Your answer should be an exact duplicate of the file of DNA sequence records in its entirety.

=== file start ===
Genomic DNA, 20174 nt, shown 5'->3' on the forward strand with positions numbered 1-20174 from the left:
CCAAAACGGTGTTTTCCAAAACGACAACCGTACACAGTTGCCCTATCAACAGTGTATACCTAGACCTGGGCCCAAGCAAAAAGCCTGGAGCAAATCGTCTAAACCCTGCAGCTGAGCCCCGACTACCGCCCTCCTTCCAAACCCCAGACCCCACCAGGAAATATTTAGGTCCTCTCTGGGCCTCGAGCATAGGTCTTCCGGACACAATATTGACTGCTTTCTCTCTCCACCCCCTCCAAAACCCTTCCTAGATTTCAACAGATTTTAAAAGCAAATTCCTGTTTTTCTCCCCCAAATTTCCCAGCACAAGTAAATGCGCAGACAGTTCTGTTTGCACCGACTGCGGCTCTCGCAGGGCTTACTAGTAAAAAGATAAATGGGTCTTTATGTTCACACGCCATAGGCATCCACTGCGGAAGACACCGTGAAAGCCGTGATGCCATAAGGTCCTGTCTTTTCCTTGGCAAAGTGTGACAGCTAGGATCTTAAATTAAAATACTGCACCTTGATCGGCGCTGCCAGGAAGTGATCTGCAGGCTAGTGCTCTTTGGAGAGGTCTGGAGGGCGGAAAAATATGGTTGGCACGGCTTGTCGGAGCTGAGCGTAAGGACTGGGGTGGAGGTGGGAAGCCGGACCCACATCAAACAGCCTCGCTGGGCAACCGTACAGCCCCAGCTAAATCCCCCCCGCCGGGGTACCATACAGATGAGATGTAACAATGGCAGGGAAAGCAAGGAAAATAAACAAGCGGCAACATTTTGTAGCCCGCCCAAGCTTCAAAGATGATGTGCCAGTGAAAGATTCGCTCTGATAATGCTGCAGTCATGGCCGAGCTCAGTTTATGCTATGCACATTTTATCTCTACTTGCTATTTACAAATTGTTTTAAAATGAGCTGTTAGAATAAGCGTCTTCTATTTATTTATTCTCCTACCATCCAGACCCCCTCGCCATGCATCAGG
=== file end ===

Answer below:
Genomic DNA, 20174 nt, shown 5'->3' on the forward strand with positions numbered 1-20174 from the left:
CCAAAACGGTGTTTTCCAAAACGACAACCGTACACAGTTGCCCTATCAACAGTGTATACCTAGACCTGGGCCCAAGCAAAAAGCCTGGAGCAAATCGTCTAAACCCTGCAGCTGAGCCCCGACTACCGCCCTCCTTCCAAACCCCAGACCCCACCAGGAAATATTTAGGTCCTCTCTGGGCCTCGAGCATAGGTCTTCCGGACACAATATTGACTGCTTTCTCTCTCCACCCCCTCCAAAACCCTTCCTAGATTTCAACAGATTTTAAAAGCAAATTCCTGTTTTTCTCCCCCAAATTTCCCAGCACAAGTAAATGCGCAGACAGTTCTGTTTGCACCGACTGCGGCTCTCGCAGGGCTTACTAGTAAAAAGATAAATGGGTCTTTATGTTCACACGCCATAGGCATCCACTGCGGAAGACACCGTGAAAGCCGTGATGCCATAAGGTCCTGTCTTTTCCTTGGCAAAGTGTGACAGCTAGGATCTTAAATTAAAATACTGCACCTTGATCGGCGCTGCCAGGAAGTGATCTGCAGGCTAGTGCTCTTTGGAGAGGTCTGGAGGGCGGAAAAATATGGTTGGCACGGCTTGTCGGAGCTGAGCGTAAGGACTGGGGTGGAGGTGGGAAGCCGGACCCACATCAAACAGCCTCGCTGGGCAACCGTACAGCCCCAGCTAAATCCCCCCCGCCGGGGTACCATACAGATGAGATGTAACAATGGCAGGGAAAGCAAGGAAAATAAACAAGCGGCAACATTTTGTAGCCCGCCCAAGCTTCAAAGATGATGTGCCAGTGAAAGATTCGCTCTGATAATGCTGCAGTCATGGCCGAGCTCAGTTTATGCTATGCACATTTTATCTCTACTTGCTATTTACAAATTGTTTTAAAATGAGCTGTTAGAATAAGCGTCTTCTATTTATTTATTCTCCTACCATCCAGACCCCCTCGCCATGCATCAGG